"Most terrorism coverage may not include nuclear, biological and chemical attacks, such as the Tokyo subway attack in 1995, which involved the use of sarin, a nerve gas," he says.

"Any insurer that offers such coverage would be deemed to be offering 'full terrorism cover', like Sompo. Even then, such coverage is only found in the higher-limit plans."

Ms Chin's advice is to look at the wording in travel insurance policies carefully, and pay attention to the benefits, and the terms and conditions as to whether they offer full or partial terrorism coverage, or if they exclude it completely.

Other details should include the maximum amount payable, and the 24-hour emergency hotline number to call when overseas. "Also look out for what is not covered to prevent your claim from being rejected," she adds.

Terrorism or not, Ms Chin stresses that it is important to have travel insurance ready before one goes overseas. "This is to ease the inconvenience should an unfortunate event happen," she says.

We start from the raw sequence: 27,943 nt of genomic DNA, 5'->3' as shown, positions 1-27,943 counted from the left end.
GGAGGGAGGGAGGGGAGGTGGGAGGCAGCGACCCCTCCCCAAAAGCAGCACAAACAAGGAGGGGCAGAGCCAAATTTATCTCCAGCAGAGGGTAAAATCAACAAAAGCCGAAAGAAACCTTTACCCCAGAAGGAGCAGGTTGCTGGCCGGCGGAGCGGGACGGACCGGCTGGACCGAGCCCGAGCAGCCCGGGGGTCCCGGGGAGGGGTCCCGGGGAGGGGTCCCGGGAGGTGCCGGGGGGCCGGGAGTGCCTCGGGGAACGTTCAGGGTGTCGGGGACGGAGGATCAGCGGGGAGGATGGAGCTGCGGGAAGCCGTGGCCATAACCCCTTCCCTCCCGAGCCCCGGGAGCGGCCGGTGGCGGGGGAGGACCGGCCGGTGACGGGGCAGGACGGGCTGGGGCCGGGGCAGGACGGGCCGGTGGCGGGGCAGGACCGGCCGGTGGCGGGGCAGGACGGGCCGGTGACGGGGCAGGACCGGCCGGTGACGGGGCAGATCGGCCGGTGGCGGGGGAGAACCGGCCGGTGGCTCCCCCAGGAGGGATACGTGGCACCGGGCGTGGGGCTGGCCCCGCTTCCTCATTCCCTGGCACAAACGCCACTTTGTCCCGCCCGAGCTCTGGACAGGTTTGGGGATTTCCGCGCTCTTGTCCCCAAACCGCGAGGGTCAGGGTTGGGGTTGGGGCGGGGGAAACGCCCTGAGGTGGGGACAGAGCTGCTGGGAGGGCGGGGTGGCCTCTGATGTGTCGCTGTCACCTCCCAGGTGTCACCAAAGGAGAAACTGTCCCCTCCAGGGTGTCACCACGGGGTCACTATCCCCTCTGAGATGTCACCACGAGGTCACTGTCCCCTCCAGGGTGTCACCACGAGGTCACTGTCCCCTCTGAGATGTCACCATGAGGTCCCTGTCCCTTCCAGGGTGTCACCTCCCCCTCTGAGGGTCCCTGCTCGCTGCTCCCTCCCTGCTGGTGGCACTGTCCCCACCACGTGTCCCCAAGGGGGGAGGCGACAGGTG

"The medical expenses incurred overseas may be high, not to mention emergency medical evacuation and repatriation costs. These are all unexpected costs, and it will definitely help when travellers plan well and put travel insurance as part of their travelling checklist. It will give them peace of mind."

Ms Chin adds: "Buy your travel insurance early or once your travel itinerary is confirmed and don't do it last minute - for example after you depart - because you would need to purchase the policy before the trip commences, not during it!"

I opted for a mid-tier travel insurance policy for an upcoming trip to Australia. It offered double the payout for accidental death and permanent disablement and an additional $200,000 for medical expenses incurred overseas compared with the cheapest option, which apply, among other benefits, if they occur as the result of an act of terrorism.

But the fine print also stated that the policy does not cover terrorism acts involving biological, chemical agents, or nuclear devices.

I'm not quite there yet in terms of being fully willing or able to fork out a premium for travel insurance that comes with full terrorism coverage (because of... price!) but I guess being more conscious of what exactly I am buying is a good start.

Travel safe, everyone.

A version of this article appeared in the print edition of The Sunday Times on November 12, 2017, with the headline 'Don't be penny-wise and pound-foolish on travel insurance'. Print Edition | Subscribe